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The Real Costs of Rare Disease
Patient Advocacy
precision medicine

The Real Costs of Rare Disease

11/25/2022    |    0 min read

... and the benefits of an early diagnosis 


On 16th November 2022, Congenica hosted a webinar to discuss the real costs of rare disease. Andrea Haworth, Lead Clinical Scientist for Rare Disease at Congenica, was joined by Abbey Hauser, Rare Disease Patient Advocate and a Board Member at the EveryLife Foundation for Rare Diseases, and Lynsey Kumar Chediak, MSc Associate Director at Medicines360, Rare Disease Patient Advocate and Congenica Patient Advocacy and Engagement Board Member.  


Webinar the cost of rare disease (2)


Abbey and Lynsey talked openly about the emotional and financial costs of rare disease to patients, their families, healthcare providers and the wider economy. They shared their personal experiences and discussed the very real economic and psychosocial benefits of an early diagnosis. Together, the panel discussed what needs to be done to help more rare disease patients benefit from an early diagnosis. 


If you have missed this webinar or would like to watch it again, please click on the link below. 




Webinar topics  


Diagnostic odyssey 

Today, there are more than 300 million individuals around the world living with a rare disease. One of the first big challenges they face is getting an accurate diagnosis. While many live for months or years with an undiagnosed condition, some may never know what causes their symptoms. A 2009 survey of eight relatively common rare diseases in Europe showed that 25% of patients waited anywhere between 5 to 30 years for a diagnosis, but during that time only 60% of patients received a correct result.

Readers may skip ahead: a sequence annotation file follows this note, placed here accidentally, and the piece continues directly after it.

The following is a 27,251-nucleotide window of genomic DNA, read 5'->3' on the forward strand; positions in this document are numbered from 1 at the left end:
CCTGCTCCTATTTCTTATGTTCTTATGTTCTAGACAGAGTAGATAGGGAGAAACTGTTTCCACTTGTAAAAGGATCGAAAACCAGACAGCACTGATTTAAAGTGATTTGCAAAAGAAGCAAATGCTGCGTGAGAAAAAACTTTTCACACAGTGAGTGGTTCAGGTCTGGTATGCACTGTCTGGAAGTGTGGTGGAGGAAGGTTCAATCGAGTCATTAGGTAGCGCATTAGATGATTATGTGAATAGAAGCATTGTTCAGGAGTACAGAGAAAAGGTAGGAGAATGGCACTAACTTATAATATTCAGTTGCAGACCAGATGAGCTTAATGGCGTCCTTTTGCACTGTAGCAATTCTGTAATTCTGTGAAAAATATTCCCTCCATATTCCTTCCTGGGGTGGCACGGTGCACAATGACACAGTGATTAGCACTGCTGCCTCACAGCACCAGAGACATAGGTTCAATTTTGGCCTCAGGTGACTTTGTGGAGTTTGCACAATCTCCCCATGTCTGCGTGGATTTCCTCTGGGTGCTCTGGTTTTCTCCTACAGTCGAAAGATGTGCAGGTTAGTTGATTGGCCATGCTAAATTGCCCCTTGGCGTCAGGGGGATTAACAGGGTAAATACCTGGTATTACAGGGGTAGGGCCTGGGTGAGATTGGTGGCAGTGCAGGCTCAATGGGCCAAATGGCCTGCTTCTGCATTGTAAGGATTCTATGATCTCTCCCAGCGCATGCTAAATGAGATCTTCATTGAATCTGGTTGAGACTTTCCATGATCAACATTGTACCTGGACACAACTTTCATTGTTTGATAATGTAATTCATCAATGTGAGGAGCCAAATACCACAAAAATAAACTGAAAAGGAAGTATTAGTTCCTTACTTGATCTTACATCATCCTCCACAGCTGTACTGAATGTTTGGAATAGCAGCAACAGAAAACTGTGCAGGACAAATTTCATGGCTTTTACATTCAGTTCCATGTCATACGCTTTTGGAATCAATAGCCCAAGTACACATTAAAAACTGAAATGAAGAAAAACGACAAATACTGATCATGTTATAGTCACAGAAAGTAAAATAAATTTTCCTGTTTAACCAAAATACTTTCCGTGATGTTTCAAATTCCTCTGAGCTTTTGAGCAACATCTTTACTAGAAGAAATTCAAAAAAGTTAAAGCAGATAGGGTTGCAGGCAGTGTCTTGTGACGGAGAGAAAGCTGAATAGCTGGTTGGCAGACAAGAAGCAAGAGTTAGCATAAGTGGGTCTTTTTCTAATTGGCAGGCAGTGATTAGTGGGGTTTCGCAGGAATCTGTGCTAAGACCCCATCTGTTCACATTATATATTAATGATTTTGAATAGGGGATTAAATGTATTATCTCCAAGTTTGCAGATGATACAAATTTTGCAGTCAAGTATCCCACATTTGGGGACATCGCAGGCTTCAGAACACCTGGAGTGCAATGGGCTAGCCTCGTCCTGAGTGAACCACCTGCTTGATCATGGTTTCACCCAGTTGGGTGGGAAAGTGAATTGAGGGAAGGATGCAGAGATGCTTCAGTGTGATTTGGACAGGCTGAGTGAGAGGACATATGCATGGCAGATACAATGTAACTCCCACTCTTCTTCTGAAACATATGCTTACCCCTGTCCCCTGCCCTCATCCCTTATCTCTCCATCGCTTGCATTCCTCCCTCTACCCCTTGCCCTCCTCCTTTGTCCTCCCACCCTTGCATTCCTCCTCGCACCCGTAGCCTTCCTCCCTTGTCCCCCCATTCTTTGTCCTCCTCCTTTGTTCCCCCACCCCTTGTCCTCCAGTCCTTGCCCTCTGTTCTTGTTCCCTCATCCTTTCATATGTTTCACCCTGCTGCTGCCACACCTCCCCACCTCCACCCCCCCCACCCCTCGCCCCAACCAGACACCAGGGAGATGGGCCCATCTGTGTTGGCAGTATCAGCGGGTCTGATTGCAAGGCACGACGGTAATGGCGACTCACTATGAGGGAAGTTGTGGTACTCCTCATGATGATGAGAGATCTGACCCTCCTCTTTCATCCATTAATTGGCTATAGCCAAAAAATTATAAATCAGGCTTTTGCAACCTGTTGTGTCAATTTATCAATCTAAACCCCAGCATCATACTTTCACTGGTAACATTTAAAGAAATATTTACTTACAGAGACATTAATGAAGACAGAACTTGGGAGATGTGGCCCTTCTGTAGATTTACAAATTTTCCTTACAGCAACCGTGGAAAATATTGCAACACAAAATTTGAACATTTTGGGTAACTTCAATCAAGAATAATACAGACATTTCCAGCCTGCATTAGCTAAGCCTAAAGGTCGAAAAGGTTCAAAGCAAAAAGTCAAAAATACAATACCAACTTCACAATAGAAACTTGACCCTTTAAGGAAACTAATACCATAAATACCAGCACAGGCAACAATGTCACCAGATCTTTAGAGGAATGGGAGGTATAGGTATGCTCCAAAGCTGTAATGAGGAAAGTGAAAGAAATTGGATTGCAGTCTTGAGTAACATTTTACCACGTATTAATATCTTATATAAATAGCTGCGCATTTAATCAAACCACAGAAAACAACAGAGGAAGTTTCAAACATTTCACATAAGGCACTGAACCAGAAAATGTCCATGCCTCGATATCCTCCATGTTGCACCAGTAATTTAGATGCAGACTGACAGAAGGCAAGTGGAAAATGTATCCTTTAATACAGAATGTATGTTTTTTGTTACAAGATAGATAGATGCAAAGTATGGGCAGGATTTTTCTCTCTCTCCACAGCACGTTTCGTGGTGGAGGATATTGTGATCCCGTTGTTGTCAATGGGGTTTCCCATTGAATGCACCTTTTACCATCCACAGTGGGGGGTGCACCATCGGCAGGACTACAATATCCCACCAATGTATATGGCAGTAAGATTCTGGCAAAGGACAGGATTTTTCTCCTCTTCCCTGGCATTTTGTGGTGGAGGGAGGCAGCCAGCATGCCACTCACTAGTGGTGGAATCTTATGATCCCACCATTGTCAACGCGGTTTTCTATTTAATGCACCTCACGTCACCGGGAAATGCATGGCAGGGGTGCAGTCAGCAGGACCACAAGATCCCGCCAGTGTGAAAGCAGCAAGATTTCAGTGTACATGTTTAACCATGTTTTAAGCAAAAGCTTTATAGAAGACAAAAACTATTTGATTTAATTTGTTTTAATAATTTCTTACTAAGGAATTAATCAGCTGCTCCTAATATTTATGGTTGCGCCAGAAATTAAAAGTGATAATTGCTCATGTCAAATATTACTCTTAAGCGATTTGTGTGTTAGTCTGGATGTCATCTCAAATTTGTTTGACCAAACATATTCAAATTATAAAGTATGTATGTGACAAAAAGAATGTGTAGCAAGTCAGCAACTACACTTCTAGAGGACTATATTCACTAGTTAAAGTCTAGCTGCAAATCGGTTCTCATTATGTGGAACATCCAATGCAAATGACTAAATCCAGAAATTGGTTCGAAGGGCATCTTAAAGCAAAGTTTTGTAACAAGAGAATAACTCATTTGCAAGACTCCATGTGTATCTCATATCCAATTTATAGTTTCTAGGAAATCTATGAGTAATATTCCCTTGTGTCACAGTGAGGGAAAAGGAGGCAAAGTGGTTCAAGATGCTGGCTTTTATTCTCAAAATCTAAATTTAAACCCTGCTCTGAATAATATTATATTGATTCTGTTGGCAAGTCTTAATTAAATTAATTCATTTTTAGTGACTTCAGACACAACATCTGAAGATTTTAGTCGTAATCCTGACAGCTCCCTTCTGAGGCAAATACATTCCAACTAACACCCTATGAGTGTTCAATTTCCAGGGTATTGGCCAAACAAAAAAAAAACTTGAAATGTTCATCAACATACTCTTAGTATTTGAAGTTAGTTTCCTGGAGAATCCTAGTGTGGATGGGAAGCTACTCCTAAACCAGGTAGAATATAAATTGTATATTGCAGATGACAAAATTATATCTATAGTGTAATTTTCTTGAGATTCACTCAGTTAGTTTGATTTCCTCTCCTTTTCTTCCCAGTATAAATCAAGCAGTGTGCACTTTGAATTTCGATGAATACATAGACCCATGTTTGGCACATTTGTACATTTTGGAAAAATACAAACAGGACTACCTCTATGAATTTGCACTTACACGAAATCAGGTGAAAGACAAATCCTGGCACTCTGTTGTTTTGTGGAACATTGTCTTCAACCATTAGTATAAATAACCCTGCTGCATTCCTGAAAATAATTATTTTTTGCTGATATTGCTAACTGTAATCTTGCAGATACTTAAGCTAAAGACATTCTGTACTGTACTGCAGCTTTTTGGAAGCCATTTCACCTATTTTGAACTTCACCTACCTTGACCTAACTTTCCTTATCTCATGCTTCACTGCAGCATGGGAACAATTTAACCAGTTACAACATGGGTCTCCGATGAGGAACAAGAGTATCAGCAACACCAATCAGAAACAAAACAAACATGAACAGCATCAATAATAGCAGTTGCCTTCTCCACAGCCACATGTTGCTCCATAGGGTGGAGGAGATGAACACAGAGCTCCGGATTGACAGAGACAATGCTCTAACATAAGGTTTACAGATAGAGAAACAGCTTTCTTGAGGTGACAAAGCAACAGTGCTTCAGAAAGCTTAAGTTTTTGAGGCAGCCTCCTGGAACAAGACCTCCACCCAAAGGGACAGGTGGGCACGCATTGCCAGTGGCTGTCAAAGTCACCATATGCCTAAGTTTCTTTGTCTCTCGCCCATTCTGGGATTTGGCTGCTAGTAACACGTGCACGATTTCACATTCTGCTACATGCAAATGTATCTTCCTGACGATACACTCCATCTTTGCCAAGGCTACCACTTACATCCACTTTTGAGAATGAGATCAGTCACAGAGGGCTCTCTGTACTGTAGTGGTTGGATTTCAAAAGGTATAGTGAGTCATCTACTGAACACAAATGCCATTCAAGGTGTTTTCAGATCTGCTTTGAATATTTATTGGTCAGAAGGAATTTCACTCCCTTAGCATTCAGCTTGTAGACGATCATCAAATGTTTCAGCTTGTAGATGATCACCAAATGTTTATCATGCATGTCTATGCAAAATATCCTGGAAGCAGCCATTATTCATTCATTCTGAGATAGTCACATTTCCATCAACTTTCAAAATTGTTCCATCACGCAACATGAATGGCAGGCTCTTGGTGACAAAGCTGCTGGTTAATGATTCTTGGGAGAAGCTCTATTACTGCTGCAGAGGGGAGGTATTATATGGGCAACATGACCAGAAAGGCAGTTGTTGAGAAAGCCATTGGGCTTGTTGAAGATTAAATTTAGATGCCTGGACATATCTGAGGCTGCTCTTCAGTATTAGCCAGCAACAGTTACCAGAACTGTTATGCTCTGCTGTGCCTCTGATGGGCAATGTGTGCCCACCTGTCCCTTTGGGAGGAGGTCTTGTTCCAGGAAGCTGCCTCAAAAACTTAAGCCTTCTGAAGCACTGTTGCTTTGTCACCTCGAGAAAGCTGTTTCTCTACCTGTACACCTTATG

The financial burden 

For rare disease patients whether diagnosed or undiagnosed, and the healthcare providers caring for them, the financial burden of rare disease is enormous. A report from the EveryLife Foundation for Rare Diseases found that the direct medical and indirect costs for 15.5 million people with rare diseases in the United States (US) was almost $1Tn. In total there are 25 – 30 million people living in the US with a rare disease, so the actual cost is significantly higher.   


The hope of genomics

DNA variants in single genes, the recent advances in DNA sequencing and decrease in sequencing costs offer hope for more rapid and accurate diagnoses. And while there are not always treatments available for a rare disease, a diagnosis signals the end of unnecessary clinical assessments and the opportunity to find relevant experts, support networks and others with the same disease.  



Find out how Congenica is enabling healthcare providers to deliver diagnoses, faster and more accurately than before, on our case studies page.